The UK new car manufacturing sector is celebrating its smallest carbon footprint ever, according to a leading industry body. The Society of Motor Manufacturers and Traders (SMMT) says the industry’s production carbon footprint fell by -11.2 percent last year, taking it to the lowest level since records began.

In the SMMT’s latest annual Sustainability Report, the figures showed automotive production and the supply chain emitted 81,095 fewer tonnes of carbon dioxide (CO2) in 2021 than in the previous year. That means since 1999, the industry has reduced its total CO2 emissions by more than 70 percent.

Last year also saw the average CO2 emissions of vehicles produced in the UK fall by 11.2 percent compared with their 2020 equivalents. With the average car on UK roads now nine years old, the SMMT says that means the saving from production is equivalent to taking 225,000 of these cars off the road and replacing them with the latest models.

Bentley Flying Spur production gets underway in Crewe

But sustainability is about more than carbon dioxide emissions, and even though production has been stymied by the global semiconductor shortage, environmental efficiency is still on the up. According to the SMMT’s figures, there has been a 6.1-percent drop in the amount of water used per vehicle, and a 2.6-percent reduction in waste going to landfill. Such is the reduction that the UK automotive sector now sends 96.2 percent less waste to landfill per vehicle produced than it did at the start of the millennium.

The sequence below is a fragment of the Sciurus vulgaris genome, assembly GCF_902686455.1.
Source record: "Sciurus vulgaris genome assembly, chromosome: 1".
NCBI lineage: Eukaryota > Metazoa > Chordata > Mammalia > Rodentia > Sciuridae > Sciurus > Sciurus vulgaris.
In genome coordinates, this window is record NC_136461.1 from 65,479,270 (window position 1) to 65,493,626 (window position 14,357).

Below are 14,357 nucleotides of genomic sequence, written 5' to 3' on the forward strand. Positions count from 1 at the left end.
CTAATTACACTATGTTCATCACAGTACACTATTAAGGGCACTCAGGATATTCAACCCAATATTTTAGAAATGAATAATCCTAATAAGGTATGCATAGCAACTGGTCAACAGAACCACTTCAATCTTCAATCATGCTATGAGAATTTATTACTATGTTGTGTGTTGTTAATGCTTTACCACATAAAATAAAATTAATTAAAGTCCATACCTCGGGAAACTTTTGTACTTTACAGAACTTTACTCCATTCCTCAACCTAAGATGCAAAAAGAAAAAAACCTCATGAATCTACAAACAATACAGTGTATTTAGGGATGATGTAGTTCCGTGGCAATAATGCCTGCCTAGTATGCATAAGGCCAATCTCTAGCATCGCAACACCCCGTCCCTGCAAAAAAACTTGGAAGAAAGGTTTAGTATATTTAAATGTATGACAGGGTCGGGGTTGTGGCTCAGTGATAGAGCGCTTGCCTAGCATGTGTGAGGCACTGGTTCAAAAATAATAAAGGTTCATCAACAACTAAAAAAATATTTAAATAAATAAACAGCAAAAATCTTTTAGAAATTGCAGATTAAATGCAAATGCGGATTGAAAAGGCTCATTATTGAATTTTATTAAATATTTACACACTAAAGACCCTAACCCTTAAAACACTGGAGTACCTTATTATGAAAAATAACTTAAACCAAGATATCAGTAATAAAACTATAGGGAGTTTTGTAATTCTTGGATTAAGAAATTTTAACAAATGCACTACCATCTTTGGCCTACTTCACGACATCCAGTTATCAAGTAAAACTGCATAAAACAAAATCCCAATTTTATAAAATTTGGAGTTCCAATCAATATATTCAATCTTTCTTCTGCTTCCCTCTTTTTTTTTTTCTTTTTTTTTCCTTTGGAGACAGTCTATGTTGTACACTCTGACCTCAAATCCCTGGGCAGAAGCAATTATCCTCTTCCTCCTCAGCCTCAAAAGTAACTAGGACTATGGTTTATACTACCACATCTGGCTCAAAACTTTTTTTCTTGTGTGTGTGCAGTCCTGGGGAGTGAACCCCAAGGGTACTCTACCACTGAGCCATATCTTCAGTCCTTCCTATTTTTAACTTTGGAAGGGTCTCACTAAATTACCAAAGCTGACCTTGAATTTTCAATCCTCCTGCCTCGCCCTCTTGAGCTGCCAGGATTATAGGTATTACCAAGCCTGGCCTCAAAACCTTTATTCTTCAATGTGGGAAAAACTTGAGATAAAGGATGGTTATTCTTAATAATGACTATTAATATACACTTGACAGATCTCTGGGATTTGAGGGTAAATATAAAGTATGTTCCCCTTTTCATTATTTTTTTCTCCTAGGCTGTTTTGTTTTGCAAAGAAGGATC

Specialist and low-volume manufacturers were even more successful in reducing their environmental impact, emitting 26.6 percent less CO2 per vehicle produced in 2021 and sending no waste to landfill at all. Water use per vehicle was also down 11.6 percent, despite production rocketing by more than 40 percent.

Nissan LEAF production in Sunderland, UK

“With the automotive sector still trying to recover from the pandemic while simultaneously transitioning to zero emission vehicles, the improvements made in the sustainability of production this past year is a remarkable achievement,” said SMMT chief executive Mike Hawes.

“The report shows the industry delivering on its commitments, with dramatic reductions in both the energy used to make vehicles, and the emissions they release when on the road. The automotive sector is central to the UK’s carbon reduction ambitions and, with government support to improve UK competitiveness, we can ensure that transition continues to create well-paid, clean-tech jobs while generating economic prosperity and growth in all regions of the UK.”